Don: I checked out that Mayweather quote again. Could have been a quote by Floyd Sr. (the source is not specific) which would explain his knowledge of Hearn’s power. Or Jr. could just be repeating something that his father had said to him earlier. Either way a compliment like that is to be treasured.

  4. Don from Prov 05:36pm, 06/05/2012

    Thanks Mr. Marcus—-

    Again, I was just wondering….
    And the compliment, to even be thought of in that power category, is (as you say) a nice one to receive.  Enjoyed the article.

  5. The Thresher 12:03pm, 06/05/2012

    Norman, IMO, Jones got a gift decision in his first fight with Jesus Soto Karras. I was not impressed. This time I salute him for getting in the ring with a genuine bomber.

  6. Norm Marcus 10:53am, 06/05/2012

    Don: that quote of Mayweather was just that, a quote. I have no knowledge of where he got that info from either. Probably just his opinion but he is a champ so his opinion carries some weight.
    I saw Hearns fight a few times in his prime and I don’t think Jones has that kind of power. Again that is my opinion. It was a nice thing for Mayweather to say so I thought the Philly guy deserved the compliment in the story.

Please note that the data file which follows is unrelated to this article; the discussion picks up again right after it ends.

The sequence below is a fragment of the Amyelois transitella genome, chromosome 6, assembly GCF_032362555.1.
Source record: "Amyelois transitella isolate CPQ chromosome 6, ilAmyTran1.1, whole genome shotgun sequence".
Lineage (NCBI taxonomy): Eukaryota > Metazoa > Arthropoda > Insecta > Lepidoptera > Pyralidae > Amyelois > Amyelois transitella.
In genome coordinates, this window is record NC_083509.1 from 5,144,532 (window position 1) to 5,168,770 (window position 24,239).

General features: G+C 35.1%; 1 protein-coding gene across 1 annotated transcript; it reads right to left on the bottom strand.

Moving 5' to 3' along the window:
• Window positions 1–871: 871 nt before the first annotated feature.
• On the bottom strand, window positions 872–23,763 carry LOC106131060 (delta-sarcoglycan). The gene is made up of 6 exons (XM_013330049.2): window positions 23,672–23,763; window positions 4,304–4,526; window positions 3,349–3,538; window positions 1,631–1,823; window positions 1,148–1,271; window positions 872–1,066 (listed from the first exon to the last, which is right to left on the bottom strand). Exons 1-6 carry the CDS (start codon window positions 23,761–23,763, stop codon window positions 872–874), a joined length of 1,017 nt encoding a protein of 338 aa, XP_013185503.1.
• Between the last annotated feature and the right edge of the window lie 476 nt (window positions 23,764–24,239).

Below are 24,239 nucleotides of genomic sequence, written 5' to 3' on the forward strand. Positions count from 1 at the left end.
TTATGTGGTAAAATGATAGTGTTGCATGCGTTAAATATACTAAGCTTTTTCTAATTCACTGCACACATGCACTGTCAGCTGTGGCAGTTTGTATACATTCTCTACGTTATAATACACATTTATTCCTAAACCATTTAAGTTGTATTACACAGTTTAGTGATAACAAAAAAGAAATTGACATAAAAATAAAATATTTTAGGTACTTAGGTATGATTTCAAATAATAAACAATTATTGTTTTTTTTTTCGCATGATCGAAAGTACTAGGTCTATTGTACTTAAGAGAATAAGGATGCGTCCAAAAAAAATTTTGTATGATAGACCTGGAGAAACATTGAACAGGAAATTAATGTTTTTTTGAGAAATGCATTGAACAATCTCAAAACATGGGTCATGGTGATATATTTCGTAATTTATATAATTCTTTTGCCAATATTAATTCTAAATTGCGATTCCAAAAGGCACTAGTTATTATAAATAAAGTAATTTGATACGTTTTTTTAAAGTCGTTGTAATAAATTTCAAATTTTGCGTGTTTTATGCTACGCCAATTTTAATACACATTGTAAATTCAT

7. Don from Prov 08:53am, 06/05/2012

    Good article, Mr. Marcus, but a couple of questions (and one comment): First, how would Jr. know how hard Hearns hit (and I ask that not in any aggressive way as far as Floyd’s opinion goes because he may, for all I know, have secondary or direct knowledge of Hearns’ power: So that’s what I’m wondering).; second, “and hits harder than…Hearns” is a pretty big statement for anyone to make (catches my attention anyway), and the record of Jones does not appear to back that idea up, but records can deceive, so—as I assume that you have seen Jones fight once or twice—what do you think at this point about his power vs. that of Hearns?

    And: Wikipedia should be banned.
    Boston on the periphery of the Rust Belt?  Boston is the Paris of—